By now we were hyper-vigilant and even paranoid. We were back in Paris when our preferred metro line was announced out of service for the immediate future. We decided to switch our plans to ride Line 9. We boarded a ridiculously crowded train this time. It was so crowded that Judy and I almost didn’t get on. She was not carrying a purse. I was carrying a very small over the shoulder leather bag and had my raincoat covering the zipper. My husband had his arms around Dorothy and her vinyl purse. Marsha was turned inward toward the center pole protecting her purse. We thought we were bulletproof and believed we knew all the tricks by now.
When the train started to empty enough that we could move about, my husband noticed his wallet was missing from his front pocket. I realized I had been distracted again by a person speaking to me and although I felt secure knowing my purse was protected by my raincoat, what I now believe happened is the man talking to me was distracting my eyes away from my husband so his accomplice could snatch the wallet. Gads. I fell for it again.
Europe train travel is exceptionally safe if you follow these guidelines:
1. As much as it offends your American optimism, DO NOT speak to anyone on the metro/train. If someone talks to you just say, “No thank you” in your language or theirs.
2. DO NOT get on board an excessively crowded train. Opt to walk or to take a later train. If the train is so crowded that people have to be touching on all sides, this is prime ground for pickpockets.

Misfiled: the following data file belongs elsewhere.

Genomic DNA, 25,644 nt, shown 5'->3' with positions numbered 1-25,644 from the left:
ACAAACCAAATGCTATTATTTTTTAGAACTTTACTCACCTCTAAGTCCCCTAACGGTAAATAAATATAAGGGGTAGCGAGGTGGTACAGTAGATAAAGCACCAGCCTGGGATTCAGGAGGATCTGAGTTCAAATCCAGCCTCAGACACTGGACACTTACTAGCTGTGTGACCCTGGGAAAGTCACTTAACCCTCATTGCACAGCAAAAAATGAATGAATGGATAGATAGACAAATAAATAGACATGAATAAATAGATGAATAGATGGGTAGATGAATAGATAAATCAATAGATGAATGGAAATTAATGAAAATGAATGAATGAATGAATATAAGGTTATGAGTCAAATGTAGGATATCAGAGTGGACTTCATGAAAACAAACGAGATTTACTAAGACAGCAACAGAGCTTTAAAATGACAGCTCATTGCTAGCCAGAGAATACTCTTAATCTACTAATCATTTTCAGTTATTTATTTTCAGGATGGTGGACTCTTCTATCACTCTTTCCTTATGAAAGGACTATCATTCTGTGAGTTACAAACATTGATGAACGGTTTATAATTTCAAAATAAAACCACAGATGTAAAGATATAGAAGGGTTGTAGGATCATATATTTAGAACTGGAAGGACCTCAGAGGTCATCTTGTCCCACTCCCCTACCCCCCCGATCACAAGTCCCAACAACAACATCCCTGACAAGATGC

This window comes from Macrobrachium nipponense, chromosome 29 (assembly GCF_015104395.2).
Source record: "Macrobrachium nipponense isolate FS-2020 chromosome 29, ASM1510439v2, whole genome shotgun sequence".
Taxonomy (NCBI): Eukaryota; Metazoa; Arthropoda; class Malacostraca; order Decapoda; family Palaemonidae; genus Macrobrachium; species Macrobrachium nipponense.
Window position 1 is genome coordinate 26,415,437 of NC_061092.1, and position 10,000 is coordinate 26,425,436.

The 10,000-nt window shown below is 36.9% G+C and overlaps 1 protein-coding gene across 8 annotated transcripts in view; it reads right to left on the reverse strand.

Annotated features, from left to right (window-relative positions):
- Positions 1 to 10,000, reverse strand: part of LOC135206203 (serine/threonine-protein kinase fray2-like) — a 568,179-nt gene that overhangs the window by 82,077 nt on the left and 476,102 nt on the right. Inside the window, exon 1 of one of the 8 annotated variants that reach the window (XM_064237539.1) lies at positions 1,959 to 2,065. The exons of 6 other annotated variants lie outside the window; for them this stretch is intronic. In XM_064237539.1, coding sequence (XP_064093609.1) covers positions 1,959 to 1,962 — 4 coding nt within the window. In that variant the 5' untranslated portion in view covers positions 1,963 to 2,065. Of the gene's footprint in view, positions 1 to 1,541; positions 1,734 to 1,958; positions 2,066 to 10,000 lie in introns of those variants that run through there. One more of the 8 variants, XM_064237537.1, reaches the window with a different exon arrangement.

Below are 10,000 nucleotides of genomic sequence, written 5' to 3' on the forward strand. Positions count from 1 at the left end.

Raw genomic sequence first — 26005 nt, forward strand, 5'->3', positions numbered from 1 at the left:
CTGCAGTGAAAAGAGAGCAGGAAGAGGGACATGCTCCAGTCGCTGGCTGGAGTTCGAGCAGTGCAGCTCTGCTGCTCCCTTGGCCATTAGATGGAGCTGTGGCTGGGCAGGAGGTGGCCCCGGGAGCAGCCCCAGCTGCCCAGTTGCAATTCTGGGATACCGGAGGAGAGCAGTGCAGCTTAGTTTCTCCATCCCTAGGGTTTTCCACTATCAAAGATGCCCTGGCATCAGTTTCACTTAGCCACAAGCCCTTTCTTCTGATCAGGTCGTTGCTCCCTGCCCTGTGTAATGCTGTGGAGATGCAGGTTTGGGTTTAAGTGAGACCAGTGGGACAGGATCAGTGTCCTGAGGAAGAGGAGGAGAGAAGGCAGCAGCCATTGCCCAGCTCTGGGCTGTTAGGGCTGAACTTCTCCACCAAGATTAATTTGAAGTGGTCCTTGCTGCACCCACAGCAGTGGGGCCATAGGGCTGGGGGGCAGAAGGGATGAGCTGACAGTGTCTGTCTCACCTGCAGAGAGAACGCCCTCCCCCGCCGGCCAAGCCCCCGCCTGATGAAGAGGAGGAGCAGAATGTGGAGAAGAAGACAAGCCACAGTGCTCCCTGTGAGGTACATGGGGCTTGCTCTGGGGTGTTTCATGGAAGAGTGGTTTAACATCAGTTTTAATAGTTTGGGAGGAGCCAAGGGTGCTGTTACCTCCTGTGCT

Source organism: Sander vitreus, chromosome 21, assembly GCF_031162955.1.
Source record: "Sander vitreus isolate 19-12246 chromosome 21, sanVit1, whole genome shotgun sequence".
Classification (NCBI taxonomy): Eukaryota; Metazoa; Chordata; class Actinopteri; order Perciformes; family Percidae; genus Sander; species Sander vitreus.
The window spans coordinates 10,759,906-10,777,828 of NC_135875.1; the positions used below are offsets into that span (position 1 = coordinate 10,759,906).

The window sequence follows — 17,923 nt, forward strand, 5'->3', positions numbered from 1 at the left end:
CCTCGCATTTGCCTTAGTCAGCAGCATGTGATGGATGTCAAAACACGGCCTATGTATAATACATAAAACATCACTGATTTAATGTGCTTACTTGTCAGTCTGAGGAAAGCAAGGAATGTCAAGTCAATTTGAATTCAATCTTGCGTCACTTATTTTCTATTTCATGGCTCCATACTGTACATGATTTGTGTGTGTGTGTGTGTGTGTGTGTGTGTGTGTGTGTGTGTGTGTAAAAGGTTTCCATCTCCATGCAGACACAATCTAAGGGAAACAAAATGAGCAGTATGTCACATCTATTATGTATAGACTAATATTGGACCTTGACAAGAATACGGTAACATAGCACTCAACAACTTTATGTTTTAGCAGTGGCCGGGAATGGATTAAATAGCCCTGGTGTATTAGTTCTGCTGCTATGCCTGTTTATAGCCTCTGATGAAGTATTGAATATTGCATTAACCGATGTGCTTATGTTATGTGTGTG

3. DO NOT carry a vinyl purse or an oversized purse for your valuables. If you need to carry the larger purse for your extra scarves and hats do so but also carry a small money belt or similar device to contain your valuables.
4. Do your research. In all the many months we have been to Paris, we didn’t know Line 9 was a pickpocket target but a quick Google search afterward informed us that is is.
5. When you ride the trains take a seat if available. If not, keep your back against a wall or door and keep your eyes focused on your own self and surroundings.
6. Men, if you insist on carrying a wallet, move it to a zipped jacket pocket or keep your hands in your pants pockets while on the metro/train. Never carry your wallet in your back pocket.
7. Men and women: Bring more than one credit card on your trip but carry only one with you. That way, if you are the target of a theft, you will still have your other credit card safe at your hotel.
8. Carry only the amount of cash you will need for your outing.
There are a few other common theft schemes that you can avoid if you research in advance. Three that come to mind are 1. The bracelet scheme; 2. The found ring scheme; and the 3. Sign my petition scheme. Google search these for details.
Traveling abroad is wonderful and my love of Paris is not diminished. But I am writing this post to ask you to please be vigilant when traveling abroad.
And just as an aside, it seems no one takes American Express anymore! Gads.